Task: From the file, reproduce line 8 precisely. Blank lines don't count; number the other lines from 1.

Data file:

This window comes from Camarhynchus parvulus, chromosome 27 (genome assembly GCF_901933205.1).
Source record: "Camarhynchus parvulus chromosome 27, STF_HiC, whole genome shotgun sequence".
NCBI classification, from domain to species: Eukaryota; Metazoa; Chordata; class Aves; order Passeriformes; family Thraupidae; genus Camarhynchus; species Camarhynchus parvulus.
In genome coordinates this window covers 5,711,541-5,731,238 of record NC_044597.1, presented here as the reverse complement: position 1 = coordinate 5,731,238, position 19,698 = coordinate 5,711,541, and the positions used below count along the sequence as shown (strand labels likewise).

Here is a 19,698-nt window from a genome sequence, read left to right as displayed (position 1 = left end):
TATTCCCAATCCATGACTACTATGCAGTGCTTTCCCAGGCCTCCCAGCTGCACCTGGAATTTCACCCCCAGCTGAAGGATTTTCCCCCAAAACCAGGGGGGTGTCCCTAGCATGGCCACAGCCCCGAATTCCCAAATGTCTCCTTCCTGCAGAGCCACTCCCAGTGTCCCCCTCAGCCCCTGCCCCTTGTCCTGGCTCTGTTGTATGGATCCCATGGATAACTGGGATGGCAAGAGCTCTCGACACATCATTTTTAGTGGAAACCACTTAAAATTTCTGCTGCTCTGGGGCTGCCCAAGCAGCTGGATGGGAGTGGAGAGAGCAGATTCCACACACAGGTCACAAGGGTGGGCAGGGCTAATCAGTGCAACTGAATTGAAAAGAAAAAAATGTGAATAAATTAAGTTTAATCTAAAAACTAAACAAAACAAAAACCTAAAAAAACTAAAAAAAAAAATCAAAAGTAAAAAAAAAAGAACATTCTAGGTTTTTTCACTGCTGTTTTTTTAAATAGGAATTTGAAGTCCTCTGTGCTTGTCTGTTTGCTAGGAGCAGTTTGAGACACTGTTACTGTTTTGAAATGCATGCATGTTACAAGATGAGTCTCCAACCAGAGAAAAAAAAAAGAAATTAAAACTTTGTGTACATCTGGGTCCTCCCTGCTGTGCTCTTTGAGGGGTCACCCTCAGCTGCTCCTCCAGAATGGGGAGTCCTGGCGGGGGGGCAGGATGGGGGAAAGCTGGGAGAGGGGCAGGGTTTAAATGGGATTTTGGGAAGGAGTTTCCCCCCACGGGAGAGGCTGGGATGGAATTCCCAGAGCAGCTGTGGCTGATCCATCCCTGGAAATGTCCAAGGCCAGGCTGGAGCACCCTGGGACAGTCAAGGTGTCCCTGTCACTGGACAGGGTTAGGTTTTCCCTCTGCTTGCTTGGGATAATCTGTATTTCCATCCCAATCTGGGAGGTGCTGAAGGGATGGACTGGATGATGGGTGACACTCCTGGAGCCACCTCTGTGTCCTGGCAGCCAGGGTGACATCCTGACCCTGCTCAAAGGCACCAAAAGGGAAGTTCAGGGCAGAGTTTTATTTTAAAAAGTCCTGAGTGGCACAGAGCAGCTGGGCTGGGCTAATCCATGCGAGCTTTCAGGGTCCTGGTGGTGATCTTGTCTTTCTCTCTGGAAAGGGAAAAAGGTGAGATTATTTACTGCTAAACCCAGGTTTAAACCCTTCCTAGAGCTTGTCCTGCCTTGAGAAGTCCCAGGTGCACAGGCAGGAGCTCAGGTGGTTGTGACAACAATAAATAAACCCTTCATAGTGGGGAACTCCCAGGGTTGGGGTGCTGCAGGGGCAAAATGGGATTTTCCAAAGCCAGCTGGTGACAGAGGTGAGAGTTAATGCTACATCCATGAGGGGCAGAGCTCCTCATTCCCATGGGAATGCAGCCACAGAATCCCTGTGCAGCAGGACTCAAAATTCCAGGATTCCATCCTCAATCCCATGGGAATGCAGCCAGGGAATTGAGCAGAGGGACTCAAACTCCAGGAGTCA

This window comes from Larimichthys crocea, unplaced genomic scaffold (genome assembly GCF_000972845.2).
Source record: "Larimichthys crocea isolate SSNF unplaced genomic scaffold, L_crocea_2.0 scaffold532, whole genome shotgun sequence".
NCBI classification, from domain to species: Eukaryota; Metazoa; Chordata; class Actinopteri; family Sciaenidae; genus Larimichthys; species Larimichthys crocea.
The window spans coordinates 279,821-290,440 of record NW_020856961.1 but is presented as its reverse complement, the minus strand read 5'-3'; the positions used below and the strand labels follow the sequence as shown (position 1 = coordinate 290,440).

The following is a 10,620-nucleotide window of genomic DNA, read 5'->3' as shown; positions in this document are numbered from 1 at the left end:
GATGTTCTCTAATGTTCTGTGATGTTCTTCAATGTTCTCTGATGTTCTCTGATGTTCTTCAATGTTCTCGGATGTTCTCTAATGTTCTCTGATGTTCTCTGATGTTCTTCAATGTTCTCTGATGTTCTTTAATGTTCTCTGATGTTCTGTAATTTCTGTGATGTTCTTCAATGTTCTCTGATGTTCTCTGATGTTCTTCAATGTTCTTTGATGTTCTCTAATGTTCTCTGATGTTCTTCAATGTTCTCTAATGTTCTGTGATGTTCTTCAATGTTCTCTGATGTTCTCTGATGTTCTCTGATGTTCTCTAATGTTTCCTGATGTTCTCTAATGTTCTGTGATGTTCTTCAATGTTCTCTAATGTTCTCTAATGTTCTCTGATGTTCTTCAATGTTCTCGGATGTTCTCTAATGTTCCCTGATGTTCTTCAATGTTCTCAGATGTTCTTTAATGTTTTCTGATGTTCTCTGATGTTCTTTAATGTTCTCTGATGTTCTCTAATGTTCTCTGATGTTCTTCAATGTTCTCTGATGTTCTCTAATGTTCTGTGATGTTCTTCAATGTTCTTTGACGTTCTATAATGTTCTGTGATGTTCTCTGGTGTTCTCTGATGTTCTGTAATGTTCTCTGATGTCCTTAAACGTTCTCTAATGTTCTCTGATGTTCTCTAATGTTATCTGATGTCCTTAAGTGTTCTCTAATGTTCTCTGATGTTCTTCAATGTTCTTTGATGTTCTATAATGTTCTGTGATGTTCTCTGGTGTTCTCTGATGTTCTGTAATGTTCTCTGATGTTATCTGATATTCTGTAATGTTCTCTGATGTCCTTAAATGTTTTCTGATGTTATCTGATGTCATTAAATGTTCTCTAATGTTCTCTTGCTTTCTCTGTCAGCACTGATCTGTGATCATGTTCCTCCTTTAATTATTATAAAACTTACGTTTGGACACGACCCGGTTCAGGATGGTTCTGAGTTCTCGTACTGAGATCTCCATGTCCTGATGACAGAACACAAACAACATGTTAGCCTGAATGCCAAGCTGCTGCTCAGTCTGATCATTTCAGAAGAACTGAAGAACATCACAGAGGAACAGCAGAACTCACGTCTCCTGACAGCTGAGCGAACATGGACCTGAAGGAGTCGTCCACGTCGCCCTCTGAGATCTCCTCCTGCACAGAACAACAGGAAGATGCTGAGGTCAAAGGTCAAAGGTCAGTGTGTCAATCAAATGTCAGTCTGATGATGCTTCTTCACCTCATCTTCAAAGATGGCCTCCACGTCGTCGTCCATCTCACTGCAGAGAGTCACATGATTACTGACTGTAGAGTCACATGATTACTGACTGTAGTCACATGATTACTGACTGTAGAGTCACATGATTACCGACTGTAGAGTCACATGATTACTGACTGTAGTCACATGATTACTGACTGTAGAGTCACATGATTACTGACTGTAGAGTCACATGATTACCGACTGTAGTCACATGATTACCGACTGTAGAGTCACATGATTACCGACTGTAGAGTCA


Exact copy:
Source record: "Larimichthys crocea isolate SSNF unplaced genomic scaffold, L_crocea_2.0 scaffold532, whole genome shotgun sequence".